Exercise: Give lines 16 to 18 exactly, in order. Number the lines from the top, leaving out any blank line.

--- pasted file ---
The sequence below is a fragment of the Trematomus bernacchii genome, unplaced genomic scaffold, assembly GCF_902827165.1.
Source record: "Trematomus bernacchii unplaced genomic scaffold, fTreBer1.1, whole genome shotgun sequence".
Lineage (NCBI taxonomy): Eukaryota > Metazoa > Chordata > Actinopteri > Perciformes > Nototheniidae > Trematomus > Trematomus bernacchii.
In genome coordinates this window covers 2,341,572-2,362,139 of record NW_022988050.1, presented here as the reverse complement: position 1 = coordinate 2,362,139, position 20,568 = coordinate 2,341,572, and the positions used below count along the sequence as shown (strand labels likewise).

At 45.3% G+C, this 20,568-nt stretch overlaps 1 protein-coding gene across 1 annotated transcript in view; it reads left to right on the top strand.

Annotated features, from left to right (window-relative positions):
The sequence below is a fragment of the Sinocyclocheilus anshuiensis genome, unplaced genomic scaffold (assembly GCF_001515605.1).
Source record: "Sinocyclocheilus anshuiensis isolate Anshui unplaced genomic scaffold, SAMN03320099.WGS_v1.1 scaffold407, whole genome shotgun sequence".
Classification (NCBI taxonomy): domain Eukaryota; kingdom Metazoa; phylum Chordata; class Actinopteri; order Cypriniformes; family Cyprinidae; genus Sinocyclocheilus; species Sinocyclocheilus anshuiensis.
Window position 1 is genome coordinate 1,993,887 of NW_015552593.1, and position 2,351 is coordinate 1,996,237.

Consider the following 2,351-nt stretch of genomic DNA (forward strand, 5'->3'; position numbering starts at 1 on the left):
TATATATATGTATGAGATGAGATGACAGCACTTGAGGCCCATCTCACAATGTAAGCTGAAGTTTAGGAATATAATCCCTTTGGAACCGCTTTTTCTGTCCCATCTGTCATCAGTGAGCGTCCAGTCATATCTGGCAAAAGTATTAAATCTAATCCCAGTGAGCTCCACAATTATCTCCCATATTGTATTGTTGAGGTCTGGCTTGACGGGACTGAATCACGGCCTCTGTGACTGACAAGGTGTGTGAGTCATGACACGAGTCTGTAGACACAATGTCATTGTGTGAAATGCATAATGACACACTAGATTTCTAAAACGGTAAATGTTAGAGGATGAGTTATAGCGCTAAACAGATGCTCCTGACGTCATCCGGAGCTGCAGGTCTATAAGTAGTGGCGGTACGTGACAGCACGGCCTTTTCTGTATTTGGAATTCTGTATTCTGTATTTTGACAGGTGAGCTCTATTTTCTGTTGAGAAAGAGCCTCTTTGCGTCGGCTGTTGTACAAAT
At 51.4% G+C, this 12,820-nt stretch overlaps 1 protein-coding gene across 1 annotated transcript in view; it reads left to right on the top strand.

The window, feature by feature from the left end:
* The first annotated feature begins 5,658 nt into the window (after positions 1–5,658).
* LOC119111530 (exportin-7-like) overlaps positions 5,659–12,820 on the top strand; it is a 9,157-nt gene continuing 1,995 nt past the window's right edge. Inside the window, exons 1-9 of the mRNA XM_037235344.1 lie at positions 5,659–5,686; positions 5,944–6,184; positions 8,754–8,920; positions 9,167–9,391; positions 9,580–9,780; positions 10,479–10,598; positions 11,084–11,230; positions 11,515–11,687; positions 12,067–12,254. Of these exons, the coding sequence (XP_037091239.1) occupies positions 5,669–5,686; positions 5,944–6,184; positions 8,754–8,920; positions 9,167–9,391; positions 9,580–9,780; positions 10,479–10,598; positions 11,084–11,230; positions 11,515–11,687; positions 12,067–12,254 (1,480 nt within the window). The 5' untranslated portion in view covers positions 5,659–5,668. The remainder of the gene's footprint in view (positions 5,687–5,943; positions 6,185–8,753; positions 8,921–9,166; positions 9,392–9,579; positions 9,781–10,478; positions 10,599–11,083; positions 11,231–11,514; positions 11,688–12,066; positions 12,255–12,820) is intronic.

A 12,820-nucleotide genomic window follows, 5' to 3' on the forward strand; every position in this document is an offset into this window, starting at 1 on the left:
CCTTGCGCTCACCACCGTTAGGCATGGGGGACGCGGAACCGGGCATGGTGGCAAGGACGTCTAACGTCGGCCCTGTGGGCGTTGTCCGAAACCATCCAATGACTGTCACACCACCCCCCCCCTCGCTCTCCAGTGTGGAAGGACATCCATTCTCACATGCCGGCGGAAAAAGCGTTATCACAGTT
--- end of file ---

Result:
* LOC119111530 (exportin-7-like) overlaps positions 5,659–12,820 on the top strand; it is a 9,157-nt gene continuing 1,995 nt past the window's right edge. Inside the window, exons 1-9 of the mRNA XM_037235344.1 lie at positions 5,659–5,686; positions 5,944–6,184; positions 8,754–8,920; positions 9,167–9,391; positions 9,580–9,780; positions 10,479–10,598; positions 11,084–11,230; positions 11,515–11,687; positions 12,067–12,254. Of these exons, the coding sequence (XP_037091239.1) occupies positions 5,669–5,686; positions 5,944–6,184; positions 8,754–8,920; positions 9,167–9,391; positions 9,580–9,780; positions 10,479–10,598; positions 11,084–11,230; positions 11,515–11,687; positions 12,067–12,254 (1,480 nt within the window). The 5' untranslated portion in view covers positions 5,659–5,668. The remainder of the gene's footprint in view (positions 5,687–5,943; positions 6,185–8,753; positions 8,921–9,166; positions 9,392–9,579; positions 9,781–10,478; positions 10,599–11,083; positions 11,231–11,514; positions 11,688–12,066; positions 12,255–12,820) is intronic.

A 12,820-nucleotide genomic window follows, 5' to 3' on the forward strand; every position in this document is an offset into this window, starting at 1 on the left:
CCTTGCGCTCACCACCGTTAGGCATGGGGGACGCGGAACCGGGCATGGTGGCAAGGACGTCTAACGTCGGCCCTGTGGGCGTTGTCCGAAACCATCCAATGACTGTCACACCACCCCCCCCCTCGCTCTCCAGTGTGGAAGGACATCCATTCTCACATGCCGGCGGAAAAAGCGTTATCACAGTT